Leading the way with Governor Cuomo’s climate and clean energy initiative.
One of the first things you notice about Victoria Daniels, Manager of Supplier Diversity for the New York Power Authority (NYPA) and the New York State Canal Corporation, is the passion she has for what she does. She has a “take no prisoners” resolve for exceeding New York State Governor Andrew M. Cuomo’s goal of 30% spend with minority and woman-owned businesses. But she will also choke up talking about driving through a town in upstate New York and seeing only two cars in the parking lot at a mall in the middle of the day. Is it any wonder then that when many in supplier diversity are trying to hold their own going into 2021, Daniels and NYPA are expanding their program?
Daniels presented a request to fund 11 new initiatives in 2021 that cover programs, policies, operations and communications. The NYPA Board’s governance committee, at a recent meeting, challenged her to get more ambitious with her goals. They did not have to ask twice.
NYPA announced in December 2020 that it will be investing an additional $25 million over the next five years in diversity, equity and inclusion initiatives. With part of that investment, NYPA intends to double its contracts with MWBE companies from the current $80 million to $160 million incrementally in five years. To meet this objective, NYPA will focus on four key areas: Programs, Policies, Operational and Communications, which will help build capacity and break down barriers for MWBEs.
Initiatives that NYPA’s Supplier Diversity program are committed to include but are not limited to:
Create a mentor-protégé program and related training
Create a surety bonding program and related training
Develop a networking mentoring program
Develop a supplier diversity marketing plan to help locate more diverse-owned businesses to provide energy and utility related goods and services within NY state.
“I want to be a conduit between New York’s MWBE businesses and NYPA,” says Daniels. Her action plan of tackling meaty problems like surety bonding and credit card tail spend shows that NYPA is serious about moving the needle on spend dollars and on MWBE business capacity and capabilities. They are attacking the challenges from every angle, breaking the goals and KPIs down by department, and making it policy that any diverse firm that bids on a construction project and doesn’t win gets a debrief meeting.
Daniels wants more MWBE businesses in the supply chain and she is not willing to take no for an answer. “If I can’t find businesses already here, then I want to entice companies to come to New York,” she says.
Daniels and her team may just be getting started on this new strategy, but people are already taking notice. NYNJMSDC (New York & New Jersey Minority Supplier Development Council, Inc.) awarded NYPA Local Corporation of the Year in December. Daniels was recognized by the state of New York and Governor Cuomo for her work on behalf of MWBEs and the creation of increased contract opportunities. Impressive, but you know the news out of NYPA for MWBE companies is just going to get better.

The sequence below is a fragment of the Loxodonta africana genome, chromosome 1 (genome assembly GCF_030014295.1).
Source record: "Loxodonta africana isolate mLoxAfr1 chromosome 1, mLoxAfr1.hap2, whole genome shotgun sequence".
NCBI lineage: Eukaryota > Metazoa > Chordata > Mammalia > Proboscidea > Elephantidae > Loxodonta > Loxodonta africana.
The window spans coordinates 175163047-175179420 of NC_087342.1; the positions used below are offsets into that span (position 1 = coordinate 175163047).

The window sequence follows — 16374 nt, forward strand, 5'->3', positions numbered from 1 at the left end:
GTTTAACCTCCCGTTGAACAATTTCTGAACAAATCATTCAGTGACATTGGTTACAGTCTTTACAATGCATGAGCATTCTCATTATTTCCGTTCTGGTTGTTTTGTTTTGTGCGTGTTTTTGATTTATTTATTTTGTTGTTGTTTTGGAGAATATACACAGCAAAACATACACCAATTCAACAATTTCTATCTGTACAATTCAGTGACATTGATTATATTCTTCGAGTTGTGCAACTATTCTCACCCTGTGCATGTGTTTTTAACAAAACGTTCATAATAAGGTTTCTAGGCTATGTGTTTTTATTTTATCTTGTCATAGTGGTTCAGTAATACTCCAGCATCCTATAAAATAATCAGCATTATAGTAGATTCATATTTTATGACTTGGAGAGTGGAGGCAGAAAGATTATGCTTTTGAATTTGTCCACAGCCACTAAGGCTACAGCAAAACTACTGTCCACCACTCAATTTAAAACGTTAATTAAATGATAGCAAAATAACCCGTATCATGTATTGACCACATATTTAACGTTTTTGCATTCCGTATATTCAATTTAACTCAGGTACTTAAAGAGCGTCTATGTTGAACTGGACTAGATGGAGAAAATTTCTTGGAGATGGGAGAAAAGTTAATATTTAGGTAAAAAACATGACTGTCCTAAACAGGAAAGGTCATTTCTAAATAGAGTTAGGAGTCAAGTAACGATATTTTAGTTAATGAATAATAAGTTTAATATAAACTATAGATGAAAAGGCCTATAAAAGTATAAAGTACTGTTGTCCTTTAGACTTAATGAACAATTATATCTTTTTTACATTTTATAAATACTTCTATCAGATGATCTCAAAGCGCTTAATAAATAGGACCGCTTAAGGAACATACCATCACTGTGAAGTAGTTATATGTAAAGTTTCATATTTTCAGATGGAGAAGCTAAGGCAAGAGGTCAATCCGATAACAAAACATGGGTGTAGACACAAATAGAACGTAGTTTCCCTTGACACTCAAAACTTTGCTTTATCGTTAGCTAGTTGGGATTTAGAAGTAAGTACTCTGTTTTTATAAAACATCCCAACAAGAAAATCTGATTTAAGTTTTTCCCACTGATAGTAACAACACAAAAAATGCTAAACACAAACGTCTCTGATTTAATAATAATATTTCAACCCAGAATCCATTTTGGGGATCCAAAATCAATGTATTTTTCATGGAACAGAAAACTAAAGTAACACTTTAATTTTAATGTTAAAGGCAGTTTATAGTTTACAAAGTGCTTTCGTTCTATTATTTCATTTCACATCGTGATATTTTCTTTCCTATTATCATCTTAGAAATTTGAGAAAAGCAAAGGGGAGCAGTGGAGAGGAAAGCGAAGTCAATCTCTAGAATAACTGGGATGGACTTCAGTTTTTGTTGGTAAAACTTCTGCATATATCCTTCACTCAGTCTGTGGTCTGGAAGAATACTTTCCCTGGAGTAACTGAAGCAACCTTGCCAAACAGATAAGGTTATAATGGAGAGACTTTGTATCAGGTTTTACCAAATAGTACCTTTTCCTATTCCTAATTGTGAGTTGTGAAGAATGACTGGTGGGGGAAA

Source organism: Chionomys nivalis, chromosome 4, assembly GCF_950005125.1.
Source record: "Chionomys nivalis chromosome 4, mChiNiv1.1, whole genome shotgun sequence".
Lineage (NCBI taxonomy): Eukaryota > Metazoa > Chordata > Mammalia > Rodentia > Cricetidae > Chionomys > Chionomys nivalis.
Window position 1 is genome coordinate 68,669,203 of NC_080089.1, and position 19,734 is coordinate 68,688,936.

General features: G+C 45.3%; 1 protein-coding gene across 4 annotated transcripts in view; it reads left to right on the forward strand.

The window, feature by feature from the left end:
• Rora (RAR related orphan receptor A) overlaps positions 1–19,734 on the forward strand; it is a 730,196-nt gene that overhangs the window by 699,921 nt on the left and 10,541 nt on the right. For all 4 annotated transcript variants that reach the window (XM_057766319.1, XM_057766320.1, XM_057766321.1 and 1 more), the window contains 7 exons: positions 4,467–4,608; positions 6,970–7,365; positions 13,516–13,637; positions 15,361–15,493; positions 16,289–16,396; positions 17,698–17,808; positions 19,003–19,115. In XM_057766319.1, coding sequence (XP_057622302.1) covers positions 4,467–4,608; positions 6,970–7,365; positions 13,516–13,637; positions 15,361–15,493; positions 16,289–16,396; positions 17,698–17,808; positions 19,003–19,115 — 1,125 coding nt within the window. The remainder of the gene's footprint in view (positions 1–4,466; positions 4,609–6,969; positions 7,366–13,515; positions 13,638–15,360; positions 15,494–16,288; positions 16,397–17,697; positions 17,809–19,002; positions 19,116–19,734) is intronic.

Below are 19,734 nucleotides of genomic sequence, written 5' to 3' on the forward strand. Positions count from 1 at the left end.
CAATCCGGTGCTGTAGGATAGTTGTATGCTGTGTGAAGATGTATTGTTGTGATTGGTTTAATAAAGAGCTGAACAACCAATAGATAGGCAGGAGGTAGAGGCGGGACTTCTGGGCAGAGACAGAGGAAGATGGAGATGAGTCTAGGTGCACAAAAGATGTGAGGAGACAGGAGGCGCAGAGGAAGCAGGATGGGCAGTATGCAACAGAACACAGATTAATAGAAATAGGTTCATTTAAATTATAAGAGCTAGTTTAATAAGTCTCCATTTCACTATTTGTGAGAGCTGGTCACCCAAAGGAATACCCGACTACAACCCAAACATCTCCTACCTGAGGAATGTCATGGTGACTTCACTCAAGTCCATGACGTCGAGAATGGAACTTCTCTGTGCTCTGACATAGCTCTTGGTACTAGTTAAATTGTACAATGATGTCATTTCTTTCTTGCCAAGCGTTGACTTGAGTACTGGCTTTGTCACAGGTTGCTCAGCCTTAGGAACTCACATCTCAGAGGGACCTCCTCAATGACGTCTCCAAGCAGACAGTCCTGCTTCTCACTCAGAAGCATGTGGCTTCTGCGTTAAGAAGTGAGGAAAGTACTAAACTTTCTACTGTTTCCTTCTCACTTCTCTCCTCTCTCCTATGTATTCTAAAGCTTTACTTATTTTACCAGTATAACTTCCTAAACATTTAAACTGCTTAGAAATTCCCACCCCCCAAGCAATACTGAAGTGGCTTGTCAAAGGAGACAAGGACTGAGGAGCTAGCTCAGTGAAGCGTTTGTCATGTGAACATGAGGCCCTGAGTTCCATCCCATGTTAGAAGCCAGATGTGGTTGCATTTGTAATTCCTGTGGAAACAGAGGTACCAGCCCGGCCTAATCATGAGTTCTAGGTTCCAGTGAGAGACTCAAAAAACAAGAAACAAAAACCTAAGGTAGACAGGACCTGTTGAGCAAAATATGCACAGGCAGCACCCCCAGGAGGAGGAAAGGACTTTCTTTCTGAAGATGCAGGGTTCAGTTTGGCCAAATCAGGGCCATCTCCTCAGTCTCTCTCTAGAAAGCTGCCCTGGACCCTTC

If you are a MWBE company with a presence in the state of New York, check out NYPA and see what kind of business you can do together. NYPA can guarantee it is eagerly waiting to hear from you.
As the largest state public power organization in the United States, NYPA operates 16 generating facilities and more than 1,400 circuit-miles of transmission lines. More than 80% of the electricity NYPA produces is clean renewable hydropower. NYPA uses no state tax money or state credit. It finances its operations through the sale of bonds and revenues earned in large part through sales of electricity.
Want to stay up to date on what is happening with the new initiatives? Visit NYPA Supplier Diversity’s program web pages at www.nypa.gov and follow NYPA on Twitter @NYPAenergy, Facebook, Instagram, Tumblr and LinkedIn.
FOR MORE INFORMATION
NEW YORK STATE’S NATION-LEADING CLIMATE PLAN
Governor Cuomo’s nation-leading climate plan is the most aggressive climate and clean energy initiative in the nation, calling for an orderly and just transition to clean energy that creates jobs and continues fostering a green economy as New York state builds back better as it recovers from the COVID-19 pandemic. Enshrined into law through the CLCPA (Climate Leadership and Community Leaders Protection Act), New York is on a path to reach its mandated goals of a zero-emissions electricity sector by 2040, including 70% renewable energy generation by 2030, and to reach economywide carbon neutrality. It builds on New York’s unprecedented ramp-up of clean energy, including a $3.9 billion investment in 67 large-scale renewable projects across the state, the creation of more than 150,000 jobs in New York’s clean energy sector, a commitment to develop over 9,000 megawatts of offshore wind by 2035, and 1,800% growth in the distributed solar sector since 2011. New York’s Climate Action Council is working on a scoping plan to build on this progress and reduce greenhouse gas emissions by 85% from 1990 levels by 2050, while ensuring that at least 40% of the benefits of clean energy investments benefit disadvantaged communities and advancing progress toward the state’s 2025 energy efficiency target of reducing on-site energy consumption by 185 TBtus.